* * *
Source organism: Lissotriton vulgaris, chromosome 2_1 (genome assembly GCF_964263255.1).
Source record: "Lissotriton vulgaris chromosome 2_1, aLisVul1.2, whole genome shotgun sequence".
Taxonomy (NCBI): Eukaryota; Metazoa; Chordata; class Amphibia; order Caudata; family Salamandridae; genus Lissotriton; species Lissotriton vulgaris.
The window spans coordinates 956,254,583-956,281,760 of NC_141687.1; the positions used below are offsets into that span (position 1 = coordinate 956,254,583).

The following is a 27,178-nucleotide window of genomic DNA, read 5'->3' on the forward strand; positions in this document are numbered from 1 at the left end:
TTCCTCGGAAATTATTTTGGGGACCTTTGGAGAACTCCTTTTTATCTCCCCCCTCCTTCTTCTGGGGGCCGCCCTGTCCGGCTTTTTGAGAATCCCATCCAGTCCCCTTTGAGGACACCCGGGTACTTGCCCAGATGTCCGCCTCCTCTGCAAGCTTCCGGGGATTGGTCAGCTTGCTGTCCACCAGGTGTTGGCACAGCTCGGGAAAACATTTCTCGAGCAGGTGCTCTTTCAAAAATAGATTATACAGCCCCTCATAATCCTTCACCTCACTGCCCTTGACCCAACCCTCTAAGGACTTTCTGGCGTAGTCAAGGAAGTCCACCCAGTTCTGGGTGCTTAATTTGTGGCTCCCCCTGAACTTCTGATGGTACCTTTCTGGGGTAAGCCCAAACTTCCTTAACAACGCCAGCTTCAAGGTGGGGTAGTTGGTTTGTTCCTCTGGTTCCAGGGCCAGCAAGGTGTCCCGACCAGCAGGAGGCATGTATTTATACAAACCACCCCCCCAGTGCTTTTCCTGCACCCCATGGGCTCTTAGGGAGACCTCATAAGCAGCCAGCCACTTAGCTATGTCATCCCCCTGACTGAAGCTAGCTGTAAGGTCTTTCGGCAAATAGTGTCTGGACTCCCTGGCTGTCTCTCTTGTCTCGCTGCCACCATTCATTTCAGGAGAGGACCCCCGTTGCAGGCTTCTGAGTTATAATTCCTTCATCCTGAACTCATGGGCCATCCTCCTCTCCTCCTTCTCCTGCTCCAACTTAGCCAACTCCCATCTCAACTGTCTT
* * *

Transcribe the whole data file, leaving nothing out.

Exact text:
Source organism: Lissotriton vulgaris, chromosome 2_1 (genome assembly GCF_964263255.1).
Source record: "Lissotriton vulgaris chromosome 2_1, aLisVul1.2, whole genome shotgun sequence".
Taxonomy (NCBI): Eukaryota; Metazoa; Chordata; class Amphibia; order Caudata; family Salamandridae; genus Lissotriton; species Lissotriton vulgaris.
The window spans coordinates 956,254,583-956,281,760 of NC_141687.1; the positions used below are offsets into that span (position 1 = coordinate 956,254,583).

The following is a 27,178-nucleotide window of genomic DNA, read 5'->3' on the forward strand; positions in this document are numbered from 1 at the left end:
TTCCTCGGAAATTATTTTGGGGACCTTTGGAGAACTCCTTTTTATCTCCCCCCTCCTTCTTCTGGGGGCCGCCCTGTCCGGCTTTTTGAGAATCCCATCCAGTCCCCTTTGAGGACACCCGGGTACTTGCCCAGATGTCCGCCTCCTCTGCAAGCTTCCGGGGATTGGTCAGCTTGCTGTCCACCAGGTGTTGGCACAGCTCGGGAAAACATTTCTCGAGCAGGTGCTCTTTCAAAAATAGATTATACAGCCCCTCATAATCCTTCACCTCACTGCCCTTGACCCAACCCTCTAAGGACTTTCTGGCGTAGTCAAGGAAGTCCACCCAGTTCTGGGTGCTTAATTTGTGGCTCCCCCTGAACTTCTGATGGTACCTTTCTGGGGTAAGCCCAAACTTCCTTAACAACGCCAGCTTCAAGGTGGGGTAGTTGGTTTGTTCCTCTGGTTCCAGGGCCAGCAAGGTGTCCCGACCAGCAGGAGGCATGTATTTATACAAACCACCCCCCCAGTGCTTTTCCTGCACCCCATGGGCTCTTAGGGAGACCTCATAAGCAGCCAGCCACTTAGCTATGTCATCCCCCTGACTGAAGCTAGCTGTAAGGTCTTTCGGCAAATAGTGTCTGGACTCCCTGGCTGTCTCTCTTGTCTCGCTGCCACCATTCATTTCAGGAGAGGACCCCCGTTGCAGGCTTCTGAGTTATAATTCCTTCATCCTGAACTCATGGGCCATCCTCCTCTCCTCCTTCTCCTGCTCCAACTTAGCCAACTCCCATCTCAACTGTCTT